When war destroys scientific collaborations

In 1808, the Institut de France announced that it was awarding one of the Decennial Science Prizes, created in 1804 by Napoleon, to the English scientist Humphry Davy for his discoveries about the nature of various chemical elements. All this in the midst of the Franco-British war! Despite loud shouts from English newspapers calling for him to reject an enemy award, Davy felt that if governments were at war, scientists would not. In 1813, he even went to collect his prize in Paris despite the exchanges of cannon shots between the belligerents!

The idea that science should remain above nations and that it has a universal goal is old, but it should be remembered at critical times when wars tend to obscure this fundamental value and simplistically identify people with your nation or government. This belief in the universality of science is also the basis of academic pilgrimage academics since the Middle Ages and scientific collaborations between scholars from different countries since the beginning of the xixi century. We think here only of the articles by the German chemist Justus von Liebig signed jointly with the French researchers Louis Joseph Gay-Lussac in 1824 and Jean-Baptiste Dumas in 1837.

Since then, international scientific collaborations have continued to grow. According to the Web of Science bibliographic platform, which includes more than 13,500 peer-reviewed quality scientific journals, the proportion of international collaborations worldwide has increased from 5% in 1980 to 28% in 2020. proportion varies from country to country and depends on its size, its openness to the world and its scientific autonomy. Thus, in 2020, 27% of Chinese publications were the result of these collaborations, compared to 65% of French and Ukrainian publications. Surprisingly, the rates of Russia (42%) and the United States (43%) are comparable and these two countries share the same major trading partners. But while the United States is Russia’s number one partner, Russia is only twentieth on the American side.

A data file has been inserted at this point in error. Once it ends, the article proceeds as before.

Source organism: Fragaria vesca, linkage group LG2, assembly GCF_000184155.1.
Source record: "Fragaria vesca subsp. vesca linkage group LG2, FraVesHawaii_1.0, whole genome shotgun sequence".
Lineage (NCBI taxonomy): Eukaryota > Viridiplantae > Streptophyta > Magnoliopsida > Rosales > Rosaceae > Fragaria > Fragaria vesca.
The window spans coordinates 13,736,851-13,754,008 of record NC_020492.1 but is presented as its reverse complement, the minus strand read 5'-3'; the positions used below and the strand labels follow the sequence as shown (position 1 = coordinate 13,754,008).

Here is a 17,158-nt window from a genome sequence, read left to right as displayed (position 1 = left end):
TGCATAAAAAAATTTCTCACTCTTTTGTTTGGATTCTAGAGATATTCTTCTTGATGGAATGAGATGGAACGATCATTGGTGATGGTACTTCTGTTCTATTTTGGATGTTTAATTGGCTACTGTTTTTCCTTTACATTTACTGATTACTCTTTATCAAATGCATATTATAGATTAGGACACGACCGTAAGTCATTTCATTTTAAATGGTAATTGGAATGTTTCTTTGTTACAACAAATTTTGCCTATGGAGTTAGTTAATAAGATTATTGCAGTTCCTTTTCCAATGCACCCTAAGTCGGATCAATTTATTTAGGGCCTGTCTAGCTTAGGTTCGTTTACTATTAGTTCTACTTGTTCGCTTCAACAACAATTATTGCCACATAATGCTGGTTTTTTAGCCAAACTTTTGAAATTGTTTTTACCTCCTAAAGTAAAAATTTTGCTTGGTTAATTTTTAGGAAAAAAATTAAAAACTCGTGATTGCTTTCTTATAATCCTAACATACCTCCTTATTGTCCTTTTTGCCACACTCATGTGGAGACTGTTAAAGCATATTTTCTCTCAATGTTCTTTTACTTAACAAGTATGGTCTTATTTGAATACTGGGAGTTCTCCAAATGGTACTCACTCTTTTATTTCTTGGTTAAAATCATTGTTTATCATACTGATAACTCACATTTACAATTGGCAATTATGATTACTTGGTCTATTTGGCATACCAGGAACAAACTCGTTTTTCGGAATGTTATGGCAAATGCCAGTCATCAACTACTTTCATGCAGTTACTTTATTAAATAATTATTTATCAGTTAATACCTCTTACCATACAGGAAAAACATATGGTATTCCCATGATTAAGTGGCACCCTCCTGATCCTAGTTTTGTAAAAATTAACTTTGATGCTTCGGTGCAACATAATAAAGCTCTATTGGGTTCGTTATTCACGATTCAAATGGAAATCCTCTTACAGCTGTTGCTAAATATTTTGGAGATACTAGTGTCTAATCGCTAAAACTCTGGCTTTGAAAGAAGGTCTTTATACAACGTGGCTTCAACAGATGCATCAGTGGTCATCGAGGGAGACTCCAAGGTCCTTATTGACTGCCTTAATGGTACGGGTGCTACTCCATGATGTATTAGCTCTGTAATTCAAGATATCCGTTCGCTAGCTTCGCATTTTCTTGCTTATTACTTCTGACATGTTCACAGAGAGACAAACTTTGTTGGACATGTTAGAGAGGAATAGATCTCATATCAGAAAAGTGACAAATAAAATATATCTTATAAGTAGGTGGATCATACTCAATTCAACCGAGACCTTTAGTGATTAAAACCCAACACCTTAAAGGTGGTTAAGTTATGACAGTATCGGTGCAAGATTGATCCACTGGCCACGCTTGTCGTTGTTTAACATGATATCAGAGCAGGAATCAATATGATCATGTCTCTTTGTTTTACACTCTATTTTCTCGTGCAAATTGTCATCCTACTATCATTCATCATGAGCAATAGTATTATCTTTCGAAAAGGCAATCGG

Let’s focus on Ukraine. Over the past 15 years, Ukrainian scientists have published some 71,000 articles in international journals, of which 10,000 with Russian colleagues and 6,500 with French colleagues. They collaborate mainly with colleagues from Russia and Germany (14% each), followed by Poland (12%), France (9%), the United Kingdom (8%), Italy (7%) and China (5 %). .

Over the past fifteen years, Ukrainian scientists have published 10,000 articles with Russian colleagues

The destruction of infrastructure in Ukraine by the Russian invasion should permanently destroy scientific collaborations between the two countries. The example of Iraq gives an idea of ​​the impact of this material damage on scientific activities. Twenty years after the US government’s decision to attack the country, Iraq’s international scientific output returned to the (modest) level of 1989. President’s invasion of Ukraine will destroy critical scientific infrastructure and it will take at least a decade to rebuild. Recall that Kyiv was the third largest scientific city in the Soviet Union in 1989, after Moscow and Leningrad (now St. Petersburg).

Since the researchers themselves are usually on the initiative of international scientific collaborations, we should not act hastily by stopping exchanges with those in Russia. Then we would double penalize scientists who cannot be held jointly and severally liable for decisions taken by a totalitarian regime.


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